Home > Uncategorized > A cautionary tale. How not to sign an invoice financing deal

A cautionary tale. How not to sign an invoice financing deal

http://www.telegraph.co.uk/finance/yourbusiness/9594786/Bibby-tried-to-put-us-into-administration-firm-claims.html

This is an interesting case. The article is clearly and perhaps understandably pointing the finger at the lender who have certainly acted in a more than insensitive manner. The alacrity of attempting to appoint an insolvency practitioner disgusts and clearly once again brings to the fore the unhealthy relationships between some IPs and lenders

Unhealthy to the extent that I gladly walked away, with a loss of income, from one particularly seedy offer

But there is the issue of Buyer Beware and these quotes stand out

In July, Crystal Print secured an agreement to have 85pc of the value of its invoices advanced. However, Ms Charnley claims Bibby advanced much less than agreed

This is incorrect. The agreement is to lend against debtors on certain conditions. These conditions can be addressed before signing the agreement and they should have been. I am bound to say it of course, but this is where the brokers role is vital. It can be catastrophic for many businesses to be beholden to restrictions on funding that they cannot manage

This is something which can be absolutely nailed down at a very early stage.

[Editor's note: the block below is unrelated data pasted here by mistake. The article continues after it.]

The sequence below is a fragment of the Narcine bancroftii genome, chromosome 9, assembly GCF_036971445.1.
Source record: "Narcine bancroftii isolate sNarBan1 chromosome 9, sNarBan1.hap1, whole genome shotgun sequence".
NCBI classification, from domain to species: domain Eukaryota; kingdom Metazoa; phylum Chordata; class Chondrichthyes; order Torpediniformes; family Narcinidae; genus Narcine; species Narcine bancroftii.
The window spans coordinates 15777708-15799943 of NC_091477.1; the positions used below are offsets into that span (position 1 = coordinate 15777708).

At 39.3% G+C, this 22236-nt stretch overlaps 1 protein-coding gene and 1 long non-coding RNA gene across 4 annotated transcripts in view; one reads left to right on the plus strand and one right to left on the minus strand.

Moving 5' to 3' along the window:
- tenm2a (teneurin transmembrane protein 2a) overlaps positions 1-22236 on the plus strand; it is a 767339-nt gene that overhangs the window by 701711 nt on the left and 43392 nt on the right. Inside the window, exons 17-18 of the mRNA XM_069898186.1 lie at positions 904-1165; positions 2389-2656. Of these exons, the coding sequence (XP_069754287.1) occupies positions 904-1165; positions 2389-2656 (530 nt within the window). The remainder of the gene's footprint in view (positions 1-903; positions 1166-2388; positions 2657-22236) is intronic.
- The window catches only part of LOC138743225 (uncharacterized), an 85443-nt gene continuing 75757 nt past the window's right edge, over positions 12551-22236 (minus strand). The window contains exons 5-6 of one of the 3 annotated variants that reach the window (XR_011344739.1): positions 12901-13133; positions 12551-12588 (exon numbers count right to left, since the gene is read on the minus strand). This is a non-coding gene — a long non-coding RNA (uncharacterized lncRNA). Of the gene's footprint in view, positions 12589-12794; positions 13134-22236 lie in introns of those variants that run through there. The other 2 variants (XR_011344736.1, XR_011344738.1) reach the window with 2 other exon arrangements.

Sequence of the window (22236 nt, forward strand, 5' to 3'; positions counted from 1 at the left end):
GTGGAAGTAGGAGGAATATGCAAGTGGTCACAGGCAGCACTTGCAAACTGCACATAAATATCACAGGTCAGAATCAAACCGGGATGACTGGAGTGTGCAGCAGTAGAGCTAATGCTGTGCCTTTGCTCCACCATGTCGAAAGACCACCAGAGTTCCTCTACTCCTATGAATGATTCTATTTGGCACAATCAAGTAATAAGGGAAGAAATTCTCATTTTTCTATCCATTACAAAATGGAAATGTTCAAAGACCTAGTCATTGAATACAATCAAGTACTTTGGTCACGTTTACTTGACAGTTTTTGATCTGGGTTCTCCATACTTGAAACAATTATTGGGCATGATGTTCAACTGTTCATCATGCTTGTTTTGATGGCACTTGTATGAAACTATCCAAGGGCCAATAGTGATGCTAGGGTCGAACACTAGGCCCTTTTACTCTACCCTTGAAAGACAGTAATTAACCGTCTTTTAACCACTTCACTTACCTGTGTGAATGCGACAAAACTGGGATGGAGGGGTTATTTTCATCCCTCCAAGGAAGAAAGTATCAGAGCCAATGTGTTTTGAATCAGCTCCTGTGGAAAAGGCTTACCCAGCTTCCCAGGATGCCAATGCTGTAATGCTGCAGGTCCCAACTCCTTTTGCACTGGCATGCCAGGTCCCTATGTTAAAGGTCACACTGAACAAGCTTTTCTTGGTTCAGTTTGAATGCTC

The company signed a ‘confidential factoring’ agreement, whereby Bibby collects debts in the name of the client. However, Crystal Print director Colin Charnley said he thought he had been sold an invoice discounting deal, where clients collect their own debts.

Misled? Maybe but unlike with consumer protection there is no excuse for not checking the detail. Frankly the nature of the arrangement would have been very clear from the paperwork

Invoice financing is arguably the most vital agreement any business will enter into. It is the lifeblood and too frequently lenders have failed to understand the implications of their somewhat double glazing style salesmanship. Too frequently lenders see businesses as commodities to be treated as potential for the backslapping suits to get their noses in the trough.

With my own background being commercial rather than banking I will naturally gravitate to those that have their house on the line.

A broker’s loyalty is to the party that has given them their trust. I cannot look a client in the face unless I have found the very best arrangement for all their requirements

All the issues above could and should have been addressed. A lot of pain would have been avoided

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